CHICAGO — For the NBA, Chicago was a slam dunk to host the 2020 All-Star game.
The city will host the showcase event for the first time since 1988, when Michael Jordan took off from the foul line in an epic dunk contest and delivered an MVP performance in the game.
Commissioner Adam Silver, Mayor Rahm Emanuel and Bulls executives Michael Reinsdorf and John Paxson were on hand Friday for the announcement on the United Center floor.
Silver said Chicago faced "a lot of competition" to bring it back and the city's plan put it "over the top."
Renovations in and around the arena, a new 10,000-seat facility on the Near South Side and Emanuel's desire helped bring in this one. So did a change of heart by the Bulls.
For years, chairman Jerry Reinsdorf opposed hosting the game because of concerns about displacing season ticketholders. But with son Michael — the president and chief operating officer — assuming more authority and grandson Joey in favor, he relented.
"We've been going for so many years," Michael Reinsdorf said. "At the end of the day, I tried to explain it to my dad. I don't think he's been to an (NBA) All-Star game since 1988. I tried to explain to him the difference now than what it was like when we hosted last. It's just such a great impact to the city."
There was some thought that the 2019, 2020 and 2021 All-Star games would go to teams with new arenas. Golden State, Sacramento, Milwaukee and Detroit have all either recently constructed new homes or have one being built.
But the schedule also got thrown off a bit after North Carolina passed a law restricting the rights of LGBT people. The league moved the 2017 All-Star game from Charlotte to New Orleans in response.
After North Carolina passed a compromise bill limiting anti-discrimination protections for lesbians, gays, bisexual and transgender people, the NBA gave Charlotte the 2019 game.
As for 2020?
"There were several other cities that were interested," Silver said. "We try over time to take care of all the cities that do want to have an All-Star game. I think it becomes a function of timing. I think for some of the other cities that were building, some of the refurbishments that are planned had not been completed yet, had not been finalized in terms of financing so the timing just didn't work out. It's really more a function of scheduling."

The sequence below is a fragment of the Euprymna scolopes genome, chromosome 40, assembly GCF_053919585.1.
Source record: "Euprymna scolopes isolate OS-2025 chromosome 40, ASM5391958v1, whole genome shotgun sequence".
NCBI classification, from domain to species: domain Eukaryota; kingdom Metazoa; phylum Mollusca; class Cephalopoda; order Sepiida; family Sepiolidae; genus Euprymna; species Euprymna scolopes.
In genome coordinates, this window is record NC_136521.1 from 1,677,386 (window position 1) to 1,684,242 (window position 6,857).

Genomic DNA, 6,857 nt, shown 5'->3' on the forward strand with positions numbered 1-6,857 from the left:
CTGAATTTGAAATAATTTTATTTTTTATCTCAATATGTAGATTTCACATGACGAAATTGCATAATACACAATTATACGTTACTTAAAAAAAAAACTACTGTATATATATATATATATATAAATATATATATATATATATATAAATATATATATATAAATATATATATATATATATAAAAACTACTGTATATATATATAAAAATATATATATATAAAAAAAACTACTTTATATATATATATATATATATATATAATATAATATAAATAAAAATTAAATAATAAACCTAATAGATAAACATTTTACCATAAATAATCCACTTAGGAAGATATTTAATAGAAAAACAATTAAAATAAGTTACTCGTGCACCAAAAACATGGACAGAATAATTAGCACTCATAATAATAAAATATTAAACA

The United Center opened in August 1994. But it has been undergoing a bit of a transformation in recent years.
The biggest change is the construction of an addition adjacent to the arena. It houses offices as well as a Bulls and Blackhawks team store and concessions.
The Bulls moved into a new practice facility across the street a few years ago, and the Blackhawks will be moving into a new one nearby in a few weeks.
The 10,000-seat Wintrust Arena that just opened a few miles away on the city's Near South Side will host some All-Star events as will Navy Pier.
"We're excited not just holding a basketball game, but of hosting the world because now the NBA has gone from ... an American game held here in the United States to a world event," Emanuel said.
The mayor has pushed hard to land high-profile events such as the NFL and NHL drafts in recent years. But this will be the first major All-Star game in the city since Major League Baseball held its Midsummer Classic on the South Side in 2003. The NHL last had it in Chicago in 1991.
Silver isn't concerned about having the All-Star game in a cold-weather city. Most events are indoors, though he acknowledged snow can disrupt air travel.
When Jordan put on his show in 1988, Silver was just a law student at the University of Chicago, sitting in an upper level at the Stadium.
He figures to have a better view this time.
"I'm sure we would have been here sometime earlier in the last 30 years (had the Bulls been interested)," Silver said. "When the mayor and Michael Reinsdorf showed interest, it put them back to the top of the list in a way just because we like to rotate around the league. It's a major city, and we haven't been here in a long time."